The libertarian movement should have been the natural home of environmentalism. Robust, well-defined property rights and mutually-beneficial exchange in a genuine free market create strong incentives for environmental stewardship, thwarting the kinds of environmental degradation that have been all too common under the status quo, defined by pervasive regulation, inept bureaucracy, and thus frequent disasters.
As economist and public policy scholar Robert H. Nelson observed, “environmentalism and libertarianism have important common elements. Both outlooks are fearful of the uses to which human beings will put the enormous new powers made available by the modern products of science and economics.”
The philosophy of liberty furthermore emphasises the importance of accountability, personal responsibility, and efficiency: values which should be focal points for any worthwhile project of environmental protection. Why, then, does prevailing opinion make private property and free market competition the enemies of nature, cast as the sources of widespread pollution, ecosystem destruction, and thoughtless resource depletion? Clearly something has been lost in translation, confused by the easy and largely incoherent narratives of left versus right.
Recasting the debate
Libertarians are, no doubt, partially to blame for this. We have emphasised the primacy of economic development and market innovation, the processes that have enriched the world. But the fact that the selfsame processes have at the same time made the world cleaner and more sanitary is less frequently remarked upon, lost in the narrative that freedom means corporate license—which in turn spells doom for the natural world.
First, libertarians must challenge the oft-repeated myth that unhindered competition is a cutthroat game of wild and irresponsible misbehaviour, the inevitable result of which is environmental destruction borne by the many, and large profits enjoyed by the few. Nothing could be further from the truth.
In fact, libertarians see well-defined private property rights and voluntary exchanges in the marketplace as the best mechanisms through which to protect the natural world and its resources. Seldom do the free market’s detractors—or indeed even its friends—observe its valuable restraining effects: the natural limits that property and exchange place on corporate power and license.
Sincere environmentalists should care about the track record of government intervention and regulation. The worst, most tragic environmental disasters have uniformly been spawned from heavily-regulated and cartelised industries, occurring in spheres of human activity in which property rights are not well defined or are vested in derelict government bureaucracies.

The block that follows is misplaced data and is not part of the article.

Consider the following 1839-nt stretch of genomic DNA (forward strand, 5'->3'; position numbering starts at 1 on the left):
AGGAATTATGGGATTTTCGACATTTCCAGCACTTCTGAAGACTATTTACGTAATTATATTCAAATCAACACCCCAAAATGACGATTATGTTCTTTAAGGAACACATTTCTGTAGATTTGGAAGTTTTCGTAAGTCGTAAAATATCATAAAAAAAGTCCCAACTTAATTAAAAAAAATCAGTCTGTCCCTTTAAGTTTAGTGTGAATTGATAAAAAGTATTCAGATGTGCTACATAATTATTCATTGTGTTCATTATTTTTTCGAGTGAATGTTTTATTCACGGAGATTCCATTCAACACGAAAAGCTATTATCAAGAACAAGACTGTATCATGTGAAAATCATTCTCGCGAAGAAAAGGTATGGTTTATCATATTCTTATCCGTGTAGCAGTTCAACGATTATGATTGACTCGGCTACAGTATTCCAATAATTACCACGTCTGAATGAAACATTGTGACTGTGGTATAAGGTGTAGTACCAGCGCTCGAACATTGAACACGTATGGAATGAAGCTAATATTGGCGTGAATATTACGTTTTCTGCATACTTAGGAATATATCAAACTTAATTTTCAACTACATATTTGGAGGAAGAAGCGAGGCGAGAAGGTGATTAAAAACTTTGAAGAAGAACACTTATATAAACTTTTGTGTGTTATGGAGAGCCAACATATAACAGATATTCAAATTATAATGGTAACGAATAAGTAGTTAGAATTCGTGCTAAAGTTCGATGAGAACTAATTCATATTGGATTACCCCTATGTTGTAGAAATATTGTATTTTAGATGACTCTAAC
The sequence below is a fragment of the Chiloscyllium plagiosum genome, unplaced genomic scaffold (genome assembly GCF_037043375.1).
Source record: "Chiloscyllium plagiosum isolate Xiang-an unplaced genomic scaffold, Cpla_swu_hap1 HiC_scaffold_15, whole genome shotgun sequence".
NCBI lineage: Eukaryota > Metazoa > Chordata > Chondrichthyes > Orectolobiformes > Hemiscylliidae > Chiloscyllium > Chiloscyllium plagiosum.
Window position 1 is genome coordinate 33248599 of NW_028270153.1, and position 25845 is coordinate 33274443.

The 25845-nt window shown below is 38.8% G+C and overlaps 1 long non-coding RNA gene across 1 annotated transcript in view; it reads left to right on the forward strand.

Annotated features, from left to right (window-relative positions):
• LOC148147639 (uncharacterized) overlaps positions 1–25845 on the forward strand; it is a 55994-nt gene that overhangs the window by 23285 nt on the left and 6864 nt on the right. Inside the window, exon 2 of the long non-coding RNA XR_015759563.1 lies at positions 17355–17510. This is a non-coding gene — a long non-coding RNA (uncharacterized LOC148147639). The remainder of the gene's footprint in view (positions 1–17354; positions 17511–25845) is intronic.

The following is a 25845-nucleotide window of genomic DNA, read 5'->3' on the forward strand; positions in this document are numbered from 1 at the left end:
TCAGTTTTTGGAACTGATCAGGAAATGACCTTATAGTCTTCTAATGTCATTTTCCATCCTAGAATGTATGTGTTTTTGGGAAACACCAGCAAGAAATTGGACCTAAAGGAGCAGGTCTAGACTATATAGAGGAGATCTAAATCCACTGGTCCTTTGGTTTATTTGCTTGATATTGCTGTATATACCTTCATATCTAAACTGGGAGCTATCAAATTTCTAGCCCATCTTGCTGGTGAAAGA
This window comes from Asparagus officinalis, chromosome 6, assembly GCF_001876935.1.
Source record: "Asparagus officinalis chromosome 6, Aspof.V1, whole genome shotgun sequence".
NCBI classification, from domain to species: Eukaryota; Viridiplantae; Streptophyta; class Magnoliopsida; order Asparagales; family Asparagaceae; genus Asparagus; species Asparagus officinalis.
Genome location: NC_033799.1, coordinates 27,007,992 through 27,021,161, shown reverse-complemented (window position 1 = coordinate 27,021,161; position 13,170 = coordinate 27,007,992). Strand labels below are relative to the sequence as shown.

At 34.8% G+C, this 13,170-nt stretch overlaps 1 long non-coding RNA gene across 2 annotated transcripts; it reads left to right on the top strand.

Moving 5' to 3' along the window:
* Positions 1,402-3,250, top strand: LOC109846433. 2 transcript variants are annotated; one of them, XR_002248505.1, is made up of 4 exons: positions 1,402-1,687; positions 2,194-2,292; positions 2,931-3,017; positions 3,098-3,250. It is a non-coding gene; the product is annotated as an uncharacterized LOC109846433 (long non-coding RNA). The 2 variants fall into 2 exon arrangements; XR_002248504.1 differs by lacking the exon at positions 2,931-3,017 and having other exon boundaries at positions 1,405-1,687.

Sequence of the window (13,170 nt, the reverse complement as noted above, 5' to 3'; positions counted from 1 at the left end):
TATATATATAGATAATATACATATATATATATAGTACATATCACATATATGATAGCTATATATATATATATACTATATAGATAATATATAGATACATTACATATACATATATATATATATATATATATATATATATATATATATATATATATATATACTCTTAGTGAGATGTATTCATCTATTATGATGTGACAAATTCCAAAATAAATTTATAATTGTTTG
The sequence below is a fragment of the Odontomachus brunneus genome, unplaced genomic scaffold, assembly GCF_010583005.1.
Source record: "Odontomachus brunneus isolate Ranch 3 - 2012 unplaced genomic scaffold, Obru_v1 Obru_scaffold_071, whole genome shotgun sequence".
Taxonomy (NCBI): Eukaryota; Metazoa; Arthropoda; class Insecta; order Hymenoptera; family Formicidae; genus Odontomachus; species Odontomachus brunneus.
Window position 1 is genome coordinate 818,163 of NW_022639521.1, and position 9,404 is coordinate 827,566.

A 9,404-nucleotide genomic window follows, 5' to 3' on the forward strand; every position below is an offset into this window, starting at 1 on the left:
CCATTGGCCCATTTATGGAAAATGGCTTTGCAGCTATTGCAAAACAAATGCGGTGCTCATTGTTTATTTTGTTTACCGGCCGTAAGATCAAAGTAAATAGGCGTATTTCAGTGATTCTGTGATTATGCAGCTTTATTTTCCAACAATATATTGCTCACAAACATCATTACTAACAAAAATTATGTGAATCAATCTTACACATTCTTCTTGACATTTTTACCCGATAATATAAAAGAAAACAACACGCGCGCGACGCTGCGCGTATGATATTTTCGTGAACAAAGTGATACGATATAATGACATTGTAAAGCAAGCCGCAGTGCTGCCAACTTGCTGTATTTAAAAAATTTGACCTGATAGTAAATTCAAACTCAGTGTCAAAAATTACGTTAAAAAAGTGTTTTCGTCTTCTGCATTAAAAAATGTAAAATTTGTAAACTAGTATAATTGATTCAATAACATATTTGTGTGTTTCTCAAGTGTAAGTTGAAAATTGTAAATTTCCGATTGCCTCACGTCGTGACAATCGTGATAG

And we should be especially indisposed to give credence to government’s lofty environmental protection rhetoric given that government is itself the worst polluter, responsible for more serious environmental damage than any other single actor. That this fact will surprise so many demonstrates the success with which the federal leviathan has deceived and cheated the American people.
Property means preservation
The pollution problem is fundamentally a property rights problem. Consider it: history’s greatest environmental disasters are defined by the fact that their perpetrators violated others’ property rights without full and proper recompense. The offenders unfairly and coercively impose their costs, those associated with the operations of their businesses.
There is, then, an important, if under-appreciated, sense in which definite private property rights beneficially constrain participants in a free market economy; such rights compel consumers, producers, entrepreneurs, and investors to internalise their own costs, to forgo a subtle form of theft—causing damage without indemnifying the injured party.
We face the problem of how best to prevent this. The solutions of free-market environmentalism address the associated incentive problems realistically and straightforwardly, rather than naively believing government to be a deus ex machina.
Consider the incentive paradigm under which government operates. As a regulator, government most often hears from and interacts with the powerful global companies that are subject to agencies’ rules. Mobilised and well-positioned to impact policy making, industry pressure groups are able to influence the rule-making process much more directly than the dispersed general public, which lacks both the necessary knowledge and resources.